Contributing to and coordinating observations of asteroids and comets in the Solar System, the NEOCC also evaluates and monitors the threat posed by any space rocks that come near Earth, proposing mitigation measures if needed, for example to emergency response agencies in case of an imminent impact.

ESA’s Planetary Defence Office currently consists of 15 people, half of whom work at the NEOCC, and the remainder at other ESA establishments including ESTEC in the Netherlands, ESOC in Germany and ESAC in Spain.

“With the inauguration of a NEO Coordination Centre in ESRIN, an important milestone has been achieved,” says Giorgio Saccoccia, President of the Italian Space Agency (ASI).

“Planetary Defence is a priority for Italy, as witnessed also by the participation to the first asteroid deflection experiment through the DART, LICIACube and Hera missions. Our Country supports since the very beginning the ESA programmes devoted to space safety as an opportunity to give value to the worldwide expertise of the Italian scientific community working on the asteroid hazard.

“Over the years, ESA has successfully advanced the key areas of impact monitoring, asteroid tracking, and discovery observations, thanks to the impressive work of a team of highly skilled experts. They deserve the beautiful state-of the art logistic environment being inaugurated today at ESRIN: it is a clear sign that we are on the right track in the path of taking care of our planet and its citizens.”

Leading Europe’s response, collaborating with the world

This infographic shows the flow of actions that would take place between global agencies and organisations, should a risky asteroid be detected. (Credit: ESA, CC BY-SA 3.0 IGO)

As the Planetary Defence Office leads Europe’s response to the asteroid threat, it works side-by-side with the international community, and in particular collaborates closely with NASA’s Planetary Defense Coordination Office, while the NEOCC works closely with CNEOS, the Center for NEO Studies at NASA/JPL in California.

In addition, ESA is a member of two UN-endorsed organisations: the International Asteroid Warning Network (IAWN), which is currently coordinated by NASA; and the Space Mission Planning Advisory Group (SMPAG), chaired by ESA. SMPAG is the group in charge of preparing an international space-based response to any future asteroid threat.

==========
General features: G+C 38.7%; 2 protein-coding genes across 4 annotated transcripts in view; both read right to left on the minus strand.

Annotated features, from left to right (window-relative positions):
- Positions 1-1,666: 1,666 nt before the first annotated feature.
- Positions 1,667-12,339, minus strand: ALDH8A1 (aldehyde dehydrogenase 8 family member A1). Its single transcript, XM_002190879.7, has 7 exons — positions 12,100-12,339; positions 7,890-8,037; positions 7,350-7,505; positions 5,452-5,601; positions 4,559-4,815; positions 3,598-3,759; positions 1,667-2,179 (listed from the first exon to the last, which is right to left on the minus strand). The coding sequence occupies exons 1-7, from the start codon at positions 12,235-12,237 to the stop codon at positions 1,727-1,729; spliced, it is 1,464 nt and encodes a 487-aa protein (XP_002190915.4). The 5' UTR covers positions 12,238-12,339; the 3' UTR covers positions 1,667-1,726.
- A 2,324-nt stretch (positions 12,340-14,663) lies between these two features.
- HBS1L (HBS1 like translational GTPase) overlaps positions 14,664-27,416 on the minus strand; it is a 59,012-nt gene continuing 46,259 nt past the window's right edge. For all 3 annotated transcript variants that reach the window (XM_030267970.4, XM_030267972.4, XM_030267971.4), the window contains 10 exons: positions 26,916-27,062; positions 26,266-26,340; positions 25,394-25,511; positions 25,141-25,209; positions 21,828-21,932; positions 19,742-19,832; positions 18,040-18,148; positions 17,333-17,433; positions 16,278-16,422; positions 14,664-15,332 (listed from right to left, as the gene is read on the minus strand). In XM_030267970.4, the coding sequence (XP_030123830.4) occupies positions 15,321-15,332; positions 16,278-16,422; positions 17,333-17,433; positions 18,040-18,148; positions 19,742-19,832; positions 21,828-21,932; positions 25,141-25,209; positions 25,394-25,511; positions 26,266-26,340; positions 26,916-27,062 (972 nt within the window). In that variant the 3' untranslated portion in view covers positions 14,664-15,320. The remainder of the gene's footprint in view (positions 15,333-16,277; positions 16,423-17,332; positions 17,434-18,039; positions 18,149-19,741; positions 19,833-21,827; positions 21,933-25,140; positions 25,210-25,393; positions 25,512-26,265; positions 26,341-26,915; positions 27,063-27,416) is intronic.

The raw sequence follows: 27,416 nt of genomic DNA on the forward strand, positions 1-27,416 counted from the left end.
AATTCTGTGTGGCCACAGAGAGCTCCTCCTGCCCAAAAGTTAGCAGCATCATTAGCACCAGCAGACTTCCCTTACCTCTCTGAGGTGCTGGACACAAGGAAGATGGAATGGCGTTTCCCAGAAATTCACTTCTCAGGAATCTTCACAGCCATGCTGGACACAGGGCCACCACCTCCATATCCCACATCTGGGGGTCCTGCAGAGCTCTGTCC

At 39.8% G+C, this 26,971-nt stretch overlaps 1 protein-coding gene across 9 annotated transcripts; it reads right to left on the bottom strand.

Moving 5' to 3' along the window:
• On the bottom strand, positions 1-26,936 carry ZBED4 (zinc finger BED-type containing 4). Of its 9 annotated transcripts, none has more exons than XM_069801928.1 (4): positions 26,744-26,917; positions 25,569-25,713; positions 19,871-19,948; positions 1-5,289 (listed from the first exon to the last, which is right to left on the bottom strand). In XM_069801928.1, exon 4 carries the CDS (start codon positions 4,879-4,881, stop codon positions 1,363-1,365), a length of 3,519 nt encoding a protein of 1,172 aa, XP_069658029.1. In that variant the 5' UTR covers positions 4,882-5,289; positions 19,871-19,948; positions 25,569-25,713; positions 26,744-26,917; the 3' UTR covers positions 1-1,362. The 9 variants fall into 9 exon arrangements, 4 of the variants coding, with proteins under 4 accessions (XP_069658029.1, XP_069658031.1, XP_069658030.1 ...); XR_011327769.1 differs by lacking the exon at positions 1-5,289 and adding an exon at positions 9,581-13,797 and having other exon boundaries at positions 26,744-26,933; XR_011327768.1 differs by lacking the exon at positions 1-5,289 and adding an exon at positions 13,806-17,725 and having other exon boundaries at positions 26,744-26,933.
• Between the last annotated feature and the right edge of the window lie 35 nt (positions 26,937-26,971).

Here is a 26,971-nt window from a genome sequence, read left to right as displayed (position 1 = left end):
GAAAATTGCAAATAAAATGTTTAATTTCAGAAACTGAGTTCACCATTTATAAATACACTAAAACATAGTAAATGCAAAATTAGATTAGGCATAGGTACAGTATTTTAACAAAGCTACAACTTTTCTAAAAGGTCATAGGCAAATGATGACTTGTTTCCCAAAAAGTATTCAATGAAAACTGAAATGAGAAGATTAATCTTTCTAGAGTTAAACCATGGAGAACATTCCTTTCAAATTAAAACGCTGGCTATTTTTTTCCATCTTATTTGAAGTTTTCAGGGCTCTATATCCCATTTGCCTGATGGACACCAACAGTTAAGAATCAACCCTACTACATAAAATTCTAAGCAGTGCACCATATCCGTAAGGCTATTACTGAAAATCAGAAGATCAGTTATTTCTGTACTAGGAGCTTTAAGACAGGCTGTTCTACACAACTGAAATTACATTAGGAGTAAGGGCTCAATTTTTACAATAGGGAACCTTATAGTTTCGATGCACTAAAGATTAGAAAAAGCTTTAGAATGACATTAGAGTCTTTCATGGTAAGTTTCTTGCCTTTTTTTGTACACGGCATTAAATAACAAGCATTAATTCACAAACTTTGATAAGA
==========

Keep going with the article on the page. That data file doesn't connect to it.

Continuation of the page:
ESA also works closely with the USA-based Minor Planet Center, the international clearing house for high-quality data on near-Earth objects, and the Agency also performs technical management for some of the recently initiated space safety activities within the European Union.

Last but not least, ESA has an agreement with the European Southern Observatory to use their Very Large Telescope for vital asteroid follow-up observations.

How worried should we really be?

Asteroid 1998 KY26 (insert) is approximately 1/30th the size of asteroid Ryugu. (Ryugu image: JAXA, University of Tokyo, Kochi University, Rikkyo University, Nagoya University, Chiba Institute of Technology, Meiji University, University of Aizu, AIST. 1998 KY26 image (insert): Auburn University, JAXA)

Large, extinction-level impacts are extremely rare. And while they can do great damage, an asteroid impact is the only natural disaster we can, in principle, prevent – but to do this, we need time. Deflection and mitigation missions are possible, but they take years to become reality and to fly out to meet a target asteroid.

More frequent are Earth impacts come from medium-sized asteroids, of which there are many more scattered throughout the Solar System. For these objects, early warning is also vital. While asteroids of this size don’t always reach the ground, they can create large airbursts on entry into the atmosphere, which can do damage to buildings and infrastructure in the local area, even causing injury, for example, from suddenly broken windows.

In both cases, ESA is at the forefront, detecting risky objects, understanding their path, and working on solutions to keep us safe.